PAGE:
Part 1: Instituting a Master Service AgreementIT Asset Management Group (ITAMG) will be publishing multiple blog posts to prepare organizations for audits around computer equipment disposal, environmental compliance, and data security for end of life media and storage assets.
On this first series of posts we will be focused on advising organizations on how to develop a packet of documents that will provide auditors a clear explanation of the asset disposal process, the roles of the key stakeholders involved, and the responsibilities of internal and third party providers.
Your organization likely has an asset management system, decommissioning process, disposal vendor, and record keeping mechanism in place. It is important that these processes and responsibilities are documented in writing, responsibilities are understood across the organization, key stakeholders sign off on the process, and the information is archived and available when needed.
Having a Master Service Agreement (MSA) with a third party disposal provider is a critical aspect of being able to display the due diligence performed when selecting the IT asset disposal vendor being utilized. A MSA is a contract between two parties that will govern the future transactions between the parties.
At minimum a MSA should cover in detail the following aspects of a disposal program:
- Vendor Insurance Coverage
- Environmental Practices- Standard / Certifications for eWaste Recycling
- Data Security- Data Destruction Standards and Approved Methods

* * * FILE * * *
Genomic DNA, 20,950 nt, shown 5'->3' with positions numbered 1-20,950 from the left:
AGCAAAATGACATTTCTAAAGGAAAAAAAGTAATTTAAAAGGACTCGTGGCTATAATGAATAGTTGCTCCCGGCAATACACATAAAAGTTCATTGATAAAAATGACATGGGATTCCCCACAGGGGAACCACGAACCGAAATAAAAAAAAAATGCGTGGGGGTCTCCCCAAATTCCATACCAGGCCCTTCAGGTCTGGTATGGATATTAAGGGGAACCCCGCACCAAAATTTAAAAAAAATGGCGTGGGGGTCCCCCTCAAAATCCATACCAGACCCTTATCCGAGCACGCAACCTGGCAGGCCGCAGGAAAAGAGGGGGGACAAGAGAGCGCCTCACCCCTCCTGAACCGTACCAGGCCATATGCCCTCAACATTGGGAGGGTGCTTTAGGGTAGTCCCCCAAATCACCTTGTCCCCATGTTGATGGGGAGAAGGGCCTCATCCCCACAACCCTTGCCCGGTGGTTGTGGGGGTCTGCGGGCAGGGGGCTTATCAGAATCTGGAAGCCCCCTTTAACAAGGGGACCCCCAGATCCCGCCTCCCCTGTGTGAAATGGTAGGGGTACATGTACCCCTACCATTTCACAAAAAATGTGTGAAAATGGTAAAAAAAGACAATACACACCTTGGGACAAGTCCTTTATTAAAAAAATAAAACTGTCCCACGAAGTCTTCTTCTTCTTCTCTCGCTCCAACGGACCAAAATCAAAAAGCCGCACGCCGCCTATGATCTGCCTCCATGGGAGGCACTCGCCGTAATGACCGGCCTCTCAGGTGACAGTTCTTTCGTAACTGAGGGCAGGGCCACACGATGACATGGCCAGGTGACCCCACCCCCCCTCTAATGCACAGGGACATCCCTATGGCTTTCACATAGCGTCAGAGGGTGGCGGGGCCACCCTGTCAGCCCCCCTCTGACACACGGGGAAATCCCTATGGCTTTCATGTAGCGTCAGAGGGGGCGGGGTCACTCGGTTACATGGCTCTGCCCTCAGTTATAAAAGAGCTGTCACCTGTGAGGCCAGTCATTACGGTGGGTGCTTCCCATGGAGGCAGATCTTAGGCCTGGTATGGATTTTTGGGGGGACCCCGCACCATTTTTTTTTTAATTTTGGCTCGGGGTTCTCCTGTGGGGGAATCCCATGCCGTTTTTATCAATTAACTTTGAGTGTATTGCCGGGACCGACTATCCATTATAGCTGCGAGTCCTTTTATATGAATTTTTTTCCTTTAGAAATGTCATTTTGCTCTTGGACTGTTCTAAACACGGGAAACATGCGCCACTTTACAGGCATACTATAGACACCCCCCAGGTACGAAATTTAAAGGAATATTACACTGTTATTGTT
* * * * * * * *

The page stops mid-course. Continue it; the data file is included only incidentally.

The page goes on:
- Data Privacy- Confidentiality Policy Including Commitment to Disclose Breach or Threat of Breach
- Overview of Service, Processes, Financial Obligations, Asset Reporting, and Billing Standards
The MSA allows an organization and third party vendor to maintain a clear understanding of what is expected for all service delivery. The vendor can than provide statements of work or quotes in order to accomplish the goals of specific disposal and decommissioning projects.
If you have a MSA in place with a disposal vendor make sure to update the document as standards, policies, and industry regulations change. Having this agreement in place is an excellent beginning to documenting an organization’s disposal program. However, having a MSA is only one piece of the packet you need to build for a potential audit.
In the coming weeks we will be following this post with more on how to document your due diligence in sourcing downstream waste handlers, maintaining a secure data destruction program, and other important asset management, certification of destruction, and financial considerations to account for.